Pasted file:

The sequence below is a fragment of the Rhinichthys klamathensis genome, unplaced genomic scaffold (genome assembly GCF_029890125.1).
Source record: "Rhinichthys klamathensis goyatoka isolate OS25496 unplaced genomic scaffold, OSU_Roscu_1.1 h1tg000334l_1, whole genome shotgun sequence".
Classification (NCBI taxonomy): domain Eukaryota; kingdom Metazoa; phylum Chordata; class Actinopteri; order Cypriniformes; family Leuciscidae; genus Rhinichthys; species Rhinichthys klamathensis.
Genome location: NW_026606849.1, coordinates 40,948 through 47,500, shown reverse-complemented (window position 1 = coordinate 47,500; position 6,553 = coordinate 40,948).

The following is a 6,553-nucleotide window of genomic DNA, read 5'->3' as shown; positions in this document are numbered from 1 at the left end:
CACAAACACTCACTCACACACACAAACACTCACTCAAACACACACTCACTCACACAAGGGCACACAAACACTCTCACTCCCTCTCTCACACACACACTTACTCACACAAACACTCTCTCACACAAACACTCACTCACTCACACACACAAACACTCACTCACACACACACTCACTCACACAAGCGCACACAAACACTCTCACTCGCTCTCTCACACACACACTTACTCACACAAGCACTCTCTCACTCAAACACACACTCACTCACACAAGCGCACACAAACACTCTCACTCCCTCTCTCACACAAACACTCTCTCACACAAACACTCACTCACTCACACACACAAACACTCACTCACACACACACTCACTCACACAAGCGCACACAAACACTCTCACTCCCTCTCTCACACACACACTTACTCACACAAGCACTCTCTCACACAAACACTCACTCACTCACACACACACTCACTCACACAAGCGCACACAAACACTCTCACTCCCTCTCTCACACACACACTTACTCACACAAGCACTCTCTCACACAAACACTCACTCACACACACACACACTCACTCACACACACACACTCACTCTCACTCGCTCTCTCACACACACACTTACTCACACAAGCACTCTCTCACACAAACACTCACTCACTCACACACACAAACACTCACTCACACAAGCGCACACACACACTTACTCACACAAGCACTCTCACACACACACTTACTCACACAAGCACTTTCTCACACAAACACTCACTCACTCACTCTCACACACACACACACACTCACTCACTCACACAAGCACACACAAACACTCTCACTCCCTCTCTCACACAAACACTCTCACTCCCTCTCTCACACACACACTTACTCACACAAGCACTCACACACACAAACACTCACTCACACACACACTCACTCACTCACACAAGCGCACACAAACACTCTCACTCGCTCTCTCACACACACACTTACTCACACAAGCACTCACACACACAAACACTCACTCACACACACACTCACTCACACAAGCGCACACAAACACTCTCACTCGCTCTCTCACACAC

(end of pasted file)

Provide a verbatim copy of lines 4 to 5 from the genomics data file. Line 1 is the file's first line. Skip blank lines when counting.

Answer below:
Genome location: NW_026606849.1, coordinates 40,948 through 47,500, shown reverse-complemented (window position 1 = coordinate 47,500; position 6,553 = coordinate 40,948).

The following is a 6,553-nucleotide window of genomic DNA, read 5'->3' as shown; positions in this document are numbered from 1 at the left end: